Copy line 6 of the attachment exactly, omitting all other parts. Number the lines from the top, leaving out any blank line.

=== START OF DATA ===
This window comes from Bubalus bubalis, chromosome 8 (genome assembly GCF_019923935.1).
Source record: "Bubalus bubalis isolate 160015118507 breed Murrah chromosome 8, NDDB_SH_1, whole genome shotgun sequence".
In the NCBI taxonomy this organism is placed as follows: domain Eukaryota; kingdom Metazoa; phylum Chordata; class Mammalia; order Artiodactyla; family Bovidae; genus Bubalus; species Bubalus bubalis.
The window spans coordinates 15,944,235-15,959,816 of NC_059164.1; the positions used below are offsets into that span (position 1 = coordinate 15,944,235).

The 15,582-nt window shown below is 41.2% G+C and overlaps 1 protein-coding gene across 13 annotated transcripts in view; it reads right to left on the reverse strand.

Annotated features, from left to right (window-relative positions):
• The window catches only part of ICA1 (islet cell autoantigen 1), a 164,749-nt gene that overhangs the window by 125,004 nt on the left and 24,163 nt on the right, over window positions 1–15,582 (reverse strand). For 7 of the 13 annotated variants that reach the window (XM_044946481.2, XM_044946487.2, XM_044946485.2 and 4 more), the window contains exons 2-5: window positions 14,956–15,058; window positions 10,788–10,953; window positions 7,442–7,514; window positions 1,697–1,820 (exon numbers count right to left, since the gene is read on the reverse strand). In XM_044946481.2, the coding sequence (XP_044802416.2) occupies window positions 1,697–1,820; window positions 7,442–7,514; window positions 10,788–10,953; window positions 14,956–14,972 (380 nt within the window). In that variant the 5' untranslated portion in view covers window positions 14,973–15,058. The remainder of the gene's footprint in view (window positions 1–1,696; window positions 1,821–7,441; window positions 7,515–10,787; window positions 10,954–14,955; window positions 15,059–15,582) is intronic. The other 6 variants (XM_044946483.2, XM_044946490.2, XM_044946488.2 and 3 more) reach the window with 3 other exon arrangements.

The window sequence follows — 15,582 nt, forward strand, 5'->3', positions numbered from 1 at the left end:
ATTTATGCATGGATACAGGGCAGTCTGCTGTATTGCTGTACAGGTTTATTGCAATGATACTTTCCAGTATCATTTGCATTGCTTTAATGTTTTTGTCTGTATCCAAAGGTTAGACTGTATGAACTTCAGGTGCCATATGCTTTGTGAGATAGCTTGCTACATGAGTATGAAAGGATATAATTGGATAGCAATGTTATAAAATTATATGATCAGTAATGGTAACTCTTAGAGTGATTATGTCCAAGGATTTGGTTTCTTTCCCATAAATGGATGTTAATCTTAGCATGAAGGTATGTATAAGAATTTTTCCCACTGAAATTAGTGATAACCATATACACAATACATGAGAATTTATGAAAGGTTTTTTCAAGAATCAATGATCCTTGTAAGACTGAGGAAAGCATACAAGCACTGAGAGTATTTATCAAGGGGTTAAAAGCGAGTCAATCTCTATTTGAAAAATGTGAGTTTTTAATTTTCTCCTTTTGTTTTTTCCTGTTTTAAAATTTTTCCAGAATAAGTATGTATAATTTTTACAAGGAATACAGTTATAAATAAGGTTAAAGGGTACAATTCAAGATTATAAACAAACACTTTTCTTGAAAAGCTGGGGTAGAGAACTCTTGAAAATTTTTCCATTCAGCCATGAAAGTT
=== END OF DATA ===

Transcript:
Annotated features, from left to right (window-relative positions):